If grades are set using the standard deviation, then the RMS test yields (range 29/standard deviation 8) 3.6 grade levels. KJS yields (range 51/standard deviation 10) 5 grade levels (See below). These results are customary for a test in Nursing and in a freshman general study Biology class.
Skew and kurtosis capture, in numbers, the shape of the score distribution in relation to the normal bell-shaped curve (the ultimate goal of test makers). These values are of little interest to teachers who can look at the actual score distribution. The normal bell-shaped curve has fascinated institutional education for decades. Tremendous effort is made to select questions that will produce a normal distribution of student scores that can then be compared between years on standardized tests.
In the most extreme classroom example, grades are assigned by matching the list of ranked scores directly to a standard bell-shaped distribution (there is the same portion of A, B, C, D, and F grades on each test). Mark off the grades on this printout using both grading methods to see the difference.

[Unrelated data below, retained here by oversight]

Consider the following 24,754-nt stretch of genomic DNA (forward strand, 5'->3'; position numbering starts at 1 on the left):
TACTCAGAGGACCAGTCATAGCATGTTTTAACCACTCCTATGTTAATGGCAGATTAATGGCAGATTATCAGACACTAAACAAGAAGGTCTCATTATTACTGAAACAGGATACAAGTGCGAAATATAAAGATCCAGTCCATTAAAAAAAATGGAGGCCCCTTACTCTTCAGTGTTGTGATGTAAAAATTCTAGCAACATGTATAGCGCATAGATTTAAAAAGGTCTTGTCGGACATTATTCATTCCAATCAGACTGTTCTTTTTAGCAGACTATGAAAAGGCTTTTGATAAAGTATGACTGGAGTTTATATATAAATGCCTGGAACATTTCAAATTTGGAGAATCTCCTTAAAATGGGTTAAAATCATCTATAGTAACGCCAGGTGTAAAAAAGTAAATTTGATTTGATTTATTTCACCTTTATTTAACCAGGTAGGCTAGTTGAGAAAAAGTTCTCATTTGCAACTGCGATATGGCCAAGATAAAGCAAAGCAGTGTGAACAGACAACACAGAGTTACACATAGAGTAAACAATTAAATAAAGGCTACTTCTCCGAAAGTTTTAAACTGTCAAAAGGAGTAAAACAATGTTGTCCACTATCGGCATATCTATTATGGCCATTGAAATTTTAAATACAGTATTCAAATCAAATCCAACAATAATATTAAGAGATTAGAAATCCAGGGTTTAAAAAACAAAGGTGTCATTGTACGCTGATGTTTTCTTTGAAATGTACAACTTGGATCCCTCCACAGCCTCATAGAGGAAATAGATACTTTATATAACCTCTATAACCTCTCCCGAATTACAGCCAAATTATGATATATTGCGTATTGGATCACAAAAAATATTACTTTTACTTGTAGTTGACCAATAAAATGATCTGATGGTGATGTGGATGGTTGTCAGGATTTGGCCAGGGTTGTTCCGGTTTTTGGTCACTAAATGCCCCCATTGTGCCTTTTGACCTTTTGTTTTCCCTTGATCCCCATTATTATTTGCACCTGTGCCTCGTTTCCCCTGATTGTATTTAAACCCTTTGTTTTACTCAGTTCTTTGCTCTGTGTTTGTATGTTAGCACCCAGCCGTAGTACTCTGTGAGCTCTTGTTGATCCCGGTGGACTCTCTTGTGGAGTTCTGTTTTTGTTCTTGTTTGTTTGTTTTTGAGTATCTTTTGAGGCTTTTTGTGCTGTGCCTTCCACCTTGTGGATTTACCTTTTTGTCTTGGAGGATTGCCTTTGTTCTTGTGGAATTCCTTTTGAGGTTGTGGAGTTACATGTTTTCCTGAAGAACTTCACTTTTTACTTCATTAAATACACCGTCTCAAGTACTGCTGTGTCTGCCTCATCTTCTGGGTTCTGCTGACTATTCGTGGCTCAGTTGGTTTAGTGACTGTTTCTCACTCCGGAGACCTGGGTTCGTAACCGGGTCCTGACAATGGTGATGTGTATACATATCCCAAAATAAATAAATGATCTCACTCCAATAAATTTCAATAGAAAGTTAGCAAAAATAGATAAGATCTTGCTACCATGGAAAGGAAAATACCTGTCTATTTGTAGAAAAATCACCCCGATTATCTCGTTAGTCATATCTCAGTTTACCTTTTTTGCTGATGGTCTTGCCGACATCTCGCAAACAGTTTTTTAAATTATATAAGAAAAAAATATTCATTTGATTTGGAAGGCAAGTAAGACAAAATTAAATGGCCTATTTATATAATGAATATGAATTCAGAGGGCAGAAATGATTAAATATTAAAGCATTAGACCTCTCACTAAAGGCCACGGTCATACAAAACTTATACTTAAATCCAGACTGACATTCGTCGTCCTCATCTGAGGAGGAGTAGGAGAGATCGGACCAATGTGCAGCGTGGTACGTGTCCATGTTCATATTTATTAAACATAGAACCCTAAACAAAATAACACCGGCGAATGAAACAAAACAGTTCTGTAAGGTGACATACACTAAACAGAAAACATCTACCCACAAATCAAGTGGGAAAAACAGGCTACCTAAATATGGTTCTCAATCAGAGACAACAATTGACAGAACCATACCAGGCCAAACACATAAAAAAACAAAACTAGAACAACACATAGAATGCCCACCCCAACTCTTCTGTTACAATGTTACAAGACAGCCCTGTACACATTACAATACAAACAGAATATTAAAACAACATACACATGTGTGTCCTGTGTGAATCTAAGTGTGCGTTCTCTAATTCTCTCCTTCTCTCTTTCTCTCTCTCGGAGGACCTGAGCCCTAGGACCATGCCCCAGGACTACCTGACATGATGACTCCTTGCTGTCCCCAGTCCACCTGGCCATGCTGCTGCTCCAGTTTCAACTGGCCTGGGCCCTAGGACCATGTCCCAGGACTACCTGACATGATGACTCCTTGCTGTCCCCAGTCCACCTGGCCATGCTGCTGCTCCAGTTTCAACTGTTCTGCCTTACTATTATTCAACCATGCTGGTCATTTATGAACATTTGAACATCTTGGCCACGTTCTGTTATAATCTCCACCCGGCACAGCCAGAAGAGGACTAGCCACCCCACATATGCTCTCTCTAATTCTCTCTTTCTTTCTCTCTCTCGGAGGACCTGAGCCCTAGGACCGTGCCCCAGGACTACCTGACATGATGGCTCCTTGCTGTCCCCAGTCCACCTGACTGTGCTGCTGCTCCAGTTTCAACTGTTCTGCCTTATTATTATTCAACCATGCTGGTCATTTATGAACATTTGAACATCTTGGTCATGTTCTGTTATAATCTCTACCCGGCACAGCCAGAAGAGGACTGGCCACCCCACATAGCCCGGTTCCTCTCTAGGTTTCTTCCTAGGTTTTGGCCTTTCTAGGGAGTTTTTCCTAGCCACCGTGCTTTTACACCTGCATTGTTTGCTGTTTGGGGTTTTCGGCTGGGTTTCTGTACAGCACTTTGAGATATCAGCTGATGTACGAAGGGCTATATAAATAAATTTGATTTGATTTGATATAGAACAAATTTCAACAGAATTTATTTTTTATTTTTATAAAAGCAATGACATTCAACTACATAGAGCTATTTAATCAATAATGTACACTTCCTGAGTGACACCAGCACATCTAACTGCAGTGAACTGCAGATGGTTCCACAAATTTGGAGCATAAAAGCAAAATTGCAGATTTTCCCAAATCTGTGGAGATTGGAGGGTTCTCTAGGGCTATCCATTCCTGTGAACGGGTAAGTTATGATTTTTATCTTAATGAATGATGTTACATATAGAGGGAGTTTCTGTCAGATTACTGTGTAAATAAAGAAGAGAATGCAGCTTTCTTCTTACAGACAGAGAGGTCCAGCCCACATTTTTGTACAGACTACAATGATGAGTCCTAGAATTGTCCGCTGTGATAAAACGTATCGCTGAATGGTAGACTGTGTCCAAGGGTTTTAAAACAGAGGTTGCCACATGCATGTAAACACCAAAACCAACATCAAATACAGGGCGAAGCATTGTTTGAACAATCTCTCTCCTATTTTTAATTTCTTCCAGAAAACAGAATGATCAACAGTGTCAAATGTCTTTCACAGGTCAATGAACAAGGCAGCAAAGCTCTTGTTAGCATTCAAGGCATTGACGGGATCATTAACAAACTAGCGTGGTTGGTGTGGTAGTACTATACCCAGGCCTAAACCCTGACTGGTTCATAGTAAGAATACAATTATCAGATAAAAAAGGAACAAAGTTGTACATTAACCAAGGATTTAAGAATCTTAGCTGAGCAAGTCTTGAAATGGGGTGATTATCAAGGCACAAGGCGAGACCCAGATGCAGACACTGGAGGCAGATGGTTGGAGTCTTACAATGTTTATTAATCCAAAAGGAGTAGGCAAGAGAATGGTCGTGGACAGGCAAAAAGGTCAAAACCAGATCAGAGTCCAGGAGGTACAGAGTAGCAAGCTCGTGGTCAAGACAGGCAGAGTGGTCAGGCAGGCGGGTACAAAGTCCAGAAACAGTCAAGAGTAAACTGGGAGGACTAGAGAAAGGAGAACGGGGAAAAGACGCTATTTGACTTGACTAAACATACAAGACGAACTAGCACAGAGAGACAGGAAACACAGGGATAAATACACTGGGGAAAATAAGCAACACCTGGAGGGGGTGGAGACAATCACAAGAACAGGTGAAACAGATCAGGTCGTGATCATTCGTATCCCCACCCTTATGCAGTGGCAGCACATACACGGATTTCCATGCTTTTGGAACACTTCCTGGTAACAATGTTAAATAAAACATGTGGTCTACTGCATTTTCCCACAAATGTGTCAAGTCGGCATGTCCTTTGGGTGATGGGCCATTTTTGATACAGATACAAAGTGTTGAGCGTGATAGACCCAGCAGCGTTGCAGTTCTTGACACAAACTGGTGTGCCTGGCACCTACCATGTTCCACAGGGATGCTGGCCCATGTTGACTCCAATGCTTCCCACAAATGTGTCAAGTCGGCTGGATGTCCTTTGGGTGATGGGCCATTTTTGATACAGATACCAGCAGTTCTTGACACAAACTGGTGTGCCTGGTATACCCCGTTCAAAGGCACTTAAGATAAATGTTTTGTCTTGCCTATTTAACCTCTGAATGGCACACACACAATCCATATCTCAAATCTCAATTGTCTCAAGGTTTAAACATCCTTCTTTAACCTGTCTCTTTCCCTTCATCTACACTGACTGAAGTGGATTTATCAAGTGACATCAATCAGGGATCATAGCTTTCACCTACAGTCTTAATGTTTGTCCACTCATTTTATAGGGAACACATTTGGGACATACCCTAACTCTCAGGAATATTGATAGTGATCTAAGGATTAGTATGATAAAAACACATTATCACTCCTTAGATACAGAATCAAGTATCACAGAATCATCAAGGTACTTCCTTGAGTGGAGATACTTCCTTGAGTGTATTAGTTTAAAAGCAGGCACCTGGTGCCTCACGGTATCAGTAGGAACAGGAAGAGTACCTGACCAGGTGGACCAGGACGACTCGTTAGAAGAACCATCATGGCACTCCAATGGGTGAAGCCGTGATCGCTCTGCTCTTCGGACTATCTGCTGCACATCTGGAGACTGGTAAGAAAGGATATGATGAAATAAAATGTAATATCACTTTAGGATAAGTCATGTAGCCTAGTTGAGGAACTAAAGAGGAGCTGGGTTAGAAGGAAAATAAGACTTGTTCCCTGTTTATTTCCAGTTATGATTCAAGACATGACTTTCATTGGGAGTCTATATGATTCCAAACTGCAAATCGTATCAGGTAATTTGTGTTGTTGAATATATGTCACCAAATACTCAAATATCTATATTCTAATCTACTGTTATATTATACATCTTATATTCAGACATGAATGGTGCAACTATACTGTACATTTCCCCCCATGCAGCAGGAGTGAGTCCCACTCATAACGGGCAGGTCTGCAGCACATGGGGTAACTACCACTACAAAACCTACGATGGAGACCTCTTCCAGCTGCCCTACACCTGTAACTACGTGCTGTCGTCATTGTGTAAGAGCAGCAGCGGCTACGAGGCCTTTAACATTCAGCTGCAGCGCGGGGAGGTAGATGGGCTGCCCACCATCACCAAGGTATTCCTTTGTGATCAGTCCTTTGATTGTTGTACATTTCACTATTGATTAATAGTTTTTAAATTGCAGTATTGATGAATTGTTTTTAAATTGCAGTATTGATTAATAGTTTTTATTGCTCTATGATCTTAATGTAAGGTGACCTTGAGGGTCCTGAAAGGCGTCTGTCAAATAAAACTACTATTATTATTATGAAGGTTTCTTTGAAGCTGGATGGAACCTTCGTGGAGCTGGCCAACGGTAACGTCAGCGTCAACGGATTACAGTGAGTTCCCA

The Biology test is measuring learning, for the most part. The Nursing test is, for the most part, measuring what has been learned; it is confirming mastery (average test score 84%). Had the nursing students been given a KJS test the result would have been more clear of who knew what and what each one needed yet to learn. Both quantity and quality would be assessed.
Knowledge and Judgment Scoring (KJS) gives students the option of doing either one; guessing at right answers or reporting what they actually know or can do, what is meaningful and useful. The average test score of 73% is examined further in the following four printouts.
|Right Mark Scoring|
|Knowledge and Judgment Scoring|